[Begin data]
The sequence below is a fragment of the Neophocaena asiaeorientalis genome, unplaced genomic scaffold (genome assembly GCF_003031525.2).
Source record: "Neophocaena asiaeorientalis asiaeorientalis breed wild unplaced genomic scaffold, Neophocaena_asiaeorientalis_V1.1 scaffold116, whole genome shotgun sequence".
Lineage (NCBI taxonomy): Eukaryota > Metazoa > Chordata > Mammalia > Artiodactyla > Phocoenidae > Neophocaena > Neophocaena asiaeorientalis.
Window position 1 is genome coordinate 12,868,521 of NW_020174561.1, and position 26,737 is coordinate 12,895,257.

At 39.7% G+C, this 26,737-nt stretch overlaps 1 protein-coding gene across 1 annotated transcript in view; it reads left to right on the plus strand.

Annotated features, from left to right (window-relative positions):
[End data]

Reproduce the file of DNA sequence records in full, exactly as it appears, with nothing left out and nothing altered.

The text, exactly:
The sequence below is a fragment of the Neophocaena asiaeorientalis genome, unplaced genomic scaffold (genome assembly GCF_003031525.2).
Source record: "Neophocaena asiaeorientalis asiaeorientalis breed wild unplaced genomic scaffold, Neophocaena_asiaeorientalis_V1.1 scaffold116, whole genome shotgun sequence".
Lineage (NCBI taxonomy): Eukaryota > Metazoa > Chordata > Mammalia > Artiodactyla > Phocoenidae > Neophocaena > Neophocaena asiaeorientalis.
Window position 1 is genome coordinate 12,868,521 of NW_020174561.1, and position 26,737 is coordinate 12,895,257.

At 39.7% G+C, this 26,737-nt stretch overlaps 1 protein-coding gene across 1 annotated transcript in view; it reads left to right on the plus strand.

Annotated features, from left to right (window-relative positions):